A loan office, age 50, was told he longer had a job when he returned from a vacation. The news was certainly devastating, but worse problems was yet to come. His wife divorced him, and his children shunned him because, as they put it, he embarrassed us by being fired. He told the counselor that he took any job he could find, such as working in a service station and being a tour guide. Soon after he was fired from his job at the bank, the bank failed and was bought by a larger one. Thus, the fallout from a recession can indeed be a life-course event that is significant for many workers. Not only are the victims of job loss in search for new jobs, but they may be burdened with serious personal problem as well. The counselor noted that her client’s behavior closely resembled another client’s who were depressed.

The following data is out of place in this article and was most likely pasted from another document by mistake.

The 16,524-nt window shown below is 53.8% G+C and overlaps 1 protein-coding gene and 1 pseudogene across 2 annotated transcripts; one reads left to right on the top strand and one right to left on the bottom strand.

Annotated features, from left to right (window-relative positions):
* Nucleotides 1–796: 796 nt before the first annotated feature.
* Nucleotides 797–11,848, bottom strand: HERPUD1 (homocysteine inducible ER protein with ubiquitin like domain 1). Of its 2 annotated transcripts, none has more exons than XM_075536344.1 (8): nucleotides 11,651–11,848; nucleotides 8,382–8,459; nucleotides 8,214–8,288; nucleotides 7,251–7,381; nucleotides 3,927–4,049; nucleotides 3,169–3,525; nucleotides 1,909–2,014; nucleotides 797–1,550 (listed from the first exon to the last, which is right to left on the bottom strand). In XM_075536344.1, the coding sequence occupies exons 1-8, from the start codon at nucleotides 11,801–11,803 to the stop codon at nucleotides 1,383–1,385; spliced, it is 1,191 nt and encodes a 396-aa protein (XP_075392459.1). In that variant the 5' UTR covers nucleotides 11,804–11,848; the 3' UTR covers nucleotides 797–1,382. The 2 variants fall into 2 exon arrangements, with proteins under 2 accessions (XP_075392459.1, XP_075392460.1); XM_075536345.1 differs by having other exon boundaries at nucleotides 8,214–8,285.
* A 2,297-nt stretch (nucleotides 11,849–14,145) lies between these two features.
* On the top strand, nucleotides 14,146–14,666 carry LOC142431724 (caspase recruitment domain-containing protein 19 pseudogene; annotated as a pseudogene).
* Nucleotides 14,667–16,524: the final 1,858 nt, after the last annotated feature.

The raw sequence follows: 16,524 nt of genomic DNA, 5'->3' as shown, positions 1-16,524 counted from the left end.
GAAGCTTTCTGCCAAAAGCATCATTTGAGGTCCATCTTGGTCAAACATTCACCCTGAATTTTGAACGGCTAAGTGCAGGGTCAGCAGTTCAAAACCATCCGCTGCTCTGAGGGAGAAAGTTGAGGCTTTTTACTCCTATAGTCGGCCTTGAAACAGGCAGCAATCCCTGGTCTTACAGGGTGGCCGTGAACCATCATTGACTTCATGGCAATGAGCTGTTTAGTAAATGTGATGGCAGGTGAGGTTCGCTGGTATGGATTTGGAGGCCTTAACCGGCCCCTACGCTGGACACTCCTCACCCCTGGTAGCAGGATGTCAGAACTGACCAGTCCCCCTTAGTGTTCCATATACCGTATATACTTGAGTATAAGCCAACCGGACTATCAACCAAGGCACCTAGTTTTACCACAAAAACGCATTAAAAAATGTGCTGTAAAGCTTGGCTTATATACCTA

Questions for Discussion
1-How would you determine this client’s level of depressed?
2-If you were conducting the interview, what further information do you consider most critical?
3-What are this client’s advantages and disadvantages for finding work?
4-How would you address future career development issues?
5-Provide example of how career and personal concern are connected to career development in this case study.